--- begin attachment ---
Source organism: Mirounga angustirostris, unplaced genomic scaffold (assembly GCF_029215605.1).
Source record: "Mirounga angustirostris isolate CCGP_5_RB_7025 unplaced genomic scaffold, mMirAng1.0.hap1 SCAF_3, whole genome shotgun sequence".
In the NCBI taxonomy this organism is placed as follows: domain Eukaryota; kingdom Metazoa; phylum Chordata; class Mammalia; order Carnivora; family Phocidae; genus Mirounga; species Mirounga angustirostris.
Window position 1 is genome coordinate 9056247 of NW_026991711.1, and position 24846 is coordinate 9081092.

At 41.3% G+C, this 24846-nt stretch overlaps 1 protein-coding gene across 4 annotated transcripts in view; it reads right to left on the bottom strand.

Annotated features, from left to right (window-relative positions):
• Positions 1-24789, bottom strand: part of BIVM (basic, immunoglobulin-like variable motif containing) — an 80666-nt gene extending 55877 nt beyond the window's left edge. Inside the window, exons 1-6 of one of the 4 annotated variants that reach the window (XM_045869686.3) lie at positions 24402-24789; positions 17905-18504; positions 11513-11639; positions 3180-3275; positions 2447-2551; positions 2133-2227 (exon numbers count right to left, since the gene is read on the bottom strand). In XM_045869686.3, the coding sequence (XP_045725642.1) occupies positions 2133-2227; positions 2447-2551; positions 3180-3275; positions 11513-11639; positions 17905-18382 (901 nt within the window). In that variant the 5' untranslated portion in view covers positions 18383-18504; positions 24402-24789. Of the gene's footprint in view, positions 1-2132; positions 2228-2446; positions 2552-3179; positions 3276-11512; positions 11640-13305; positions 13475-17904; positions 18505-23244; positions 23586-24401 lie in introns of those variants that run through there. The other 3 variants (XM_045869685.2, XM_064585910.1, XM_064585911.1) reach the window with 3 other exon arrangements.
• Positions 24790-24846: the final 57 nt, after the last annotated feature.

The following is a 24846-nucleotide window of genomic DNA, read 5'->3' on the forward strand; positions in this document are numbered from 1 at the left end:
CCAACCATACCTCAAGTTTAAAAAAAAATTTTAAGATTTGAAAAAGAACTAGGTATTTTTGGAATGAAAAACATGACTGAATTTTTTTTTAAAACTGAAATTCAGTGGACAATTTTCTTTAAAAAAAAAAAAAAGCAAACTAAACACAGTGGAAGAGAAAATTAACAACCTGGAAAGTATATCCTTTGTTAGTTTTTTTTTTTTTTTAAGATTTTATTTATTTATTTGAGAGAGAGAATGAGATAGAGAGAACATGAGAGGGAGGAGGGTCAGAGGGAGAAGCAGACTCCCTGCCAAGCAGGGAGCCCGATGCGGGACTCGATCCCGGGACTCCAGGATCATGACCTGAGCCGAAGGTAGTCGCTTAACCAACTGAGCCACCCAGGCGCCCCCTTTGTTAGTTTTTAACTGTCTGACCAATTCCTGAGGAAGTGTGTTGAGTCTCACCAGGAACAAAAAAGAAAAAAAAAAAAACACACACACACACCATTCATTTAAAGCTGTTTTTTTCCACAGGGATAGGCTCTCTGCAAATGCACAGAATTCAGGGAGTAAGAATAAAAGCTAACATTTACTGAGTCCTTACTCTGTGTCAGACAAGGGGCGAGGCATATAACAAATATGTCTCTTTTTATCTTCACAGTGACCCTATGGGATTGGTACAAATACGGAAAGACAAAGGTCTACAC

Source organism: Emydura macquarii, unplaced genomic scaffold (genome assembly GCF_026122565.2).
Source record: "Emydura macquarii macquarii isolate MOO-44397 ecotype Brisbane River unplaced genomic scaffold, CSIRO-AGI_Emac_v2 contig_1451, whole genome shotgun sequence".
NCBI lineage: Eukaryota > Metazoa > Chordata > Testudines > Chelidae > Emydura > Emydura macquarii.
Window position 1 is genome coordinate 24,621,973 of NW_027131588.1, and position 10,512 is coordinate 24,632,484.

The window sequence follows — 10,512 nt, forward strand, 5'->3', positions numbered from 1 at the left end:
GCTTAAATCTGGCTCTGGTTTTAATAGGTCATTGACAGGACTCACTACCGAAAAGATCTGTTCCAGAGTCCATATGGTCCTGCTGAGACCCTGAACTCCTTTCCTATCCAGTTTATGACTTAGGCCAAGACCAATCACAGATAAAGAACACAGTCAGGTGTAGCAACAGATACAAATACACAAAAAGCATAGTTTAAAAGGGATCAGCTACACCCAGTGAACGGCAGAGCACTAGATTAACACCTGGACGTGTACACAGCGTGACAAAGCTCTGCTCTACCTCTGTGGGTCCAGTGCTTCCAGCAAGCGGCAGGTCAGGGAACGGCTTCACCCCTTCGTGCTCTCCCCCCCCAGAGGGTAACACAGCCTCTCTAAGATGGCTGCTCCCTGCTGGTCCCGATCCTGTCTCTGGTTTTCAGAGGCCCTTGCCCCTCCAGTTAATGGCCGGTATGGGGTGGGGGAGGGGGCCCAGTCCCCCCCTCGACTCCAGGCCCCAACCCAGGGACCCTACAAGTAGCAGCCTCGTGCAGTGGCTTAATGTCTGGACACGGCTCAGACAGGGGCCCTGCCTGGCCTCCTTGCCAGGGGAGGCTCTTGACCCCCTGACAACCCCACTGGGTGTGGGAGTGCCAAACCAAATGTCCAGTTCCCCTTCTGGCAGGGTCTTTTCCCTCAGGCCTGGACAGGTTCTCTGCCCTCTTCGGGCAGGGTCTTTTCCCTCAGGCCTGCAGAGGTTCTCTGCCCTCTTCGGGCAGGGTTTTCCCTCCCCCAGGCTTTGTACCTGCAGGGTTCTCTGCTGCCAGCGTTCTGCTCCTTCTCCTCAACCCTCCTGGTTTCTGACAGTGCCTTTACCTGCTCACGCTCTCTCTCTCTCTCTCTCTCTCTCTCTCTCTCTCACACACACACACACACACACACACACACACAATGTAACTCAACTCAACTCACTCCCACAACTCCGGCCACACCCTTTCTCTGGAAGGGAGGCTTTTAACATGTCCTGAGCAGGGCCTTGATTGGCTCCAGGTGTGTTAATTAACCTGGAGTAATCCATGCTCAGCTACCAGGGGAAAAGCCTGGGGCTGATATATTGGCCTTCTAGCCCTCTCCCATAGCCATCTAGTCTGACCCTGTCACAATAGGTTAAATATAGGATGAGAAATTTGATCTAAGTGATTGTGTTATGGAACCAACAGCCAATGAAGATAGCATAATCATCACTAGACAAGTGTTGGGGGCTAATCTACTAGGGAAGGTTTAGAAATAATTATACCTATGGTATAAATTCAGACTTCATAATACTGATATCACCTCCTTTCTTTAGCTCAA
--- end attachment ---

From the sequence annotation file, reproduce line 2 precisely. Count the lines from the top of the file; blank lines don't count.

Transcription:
Source record: "Mirounga angustirostris isolate CCGP_5_RB_7025 unplaced genomic scaffold, mMirAng1.0.hap1 SCAF_3, whole genome shotgun sequence".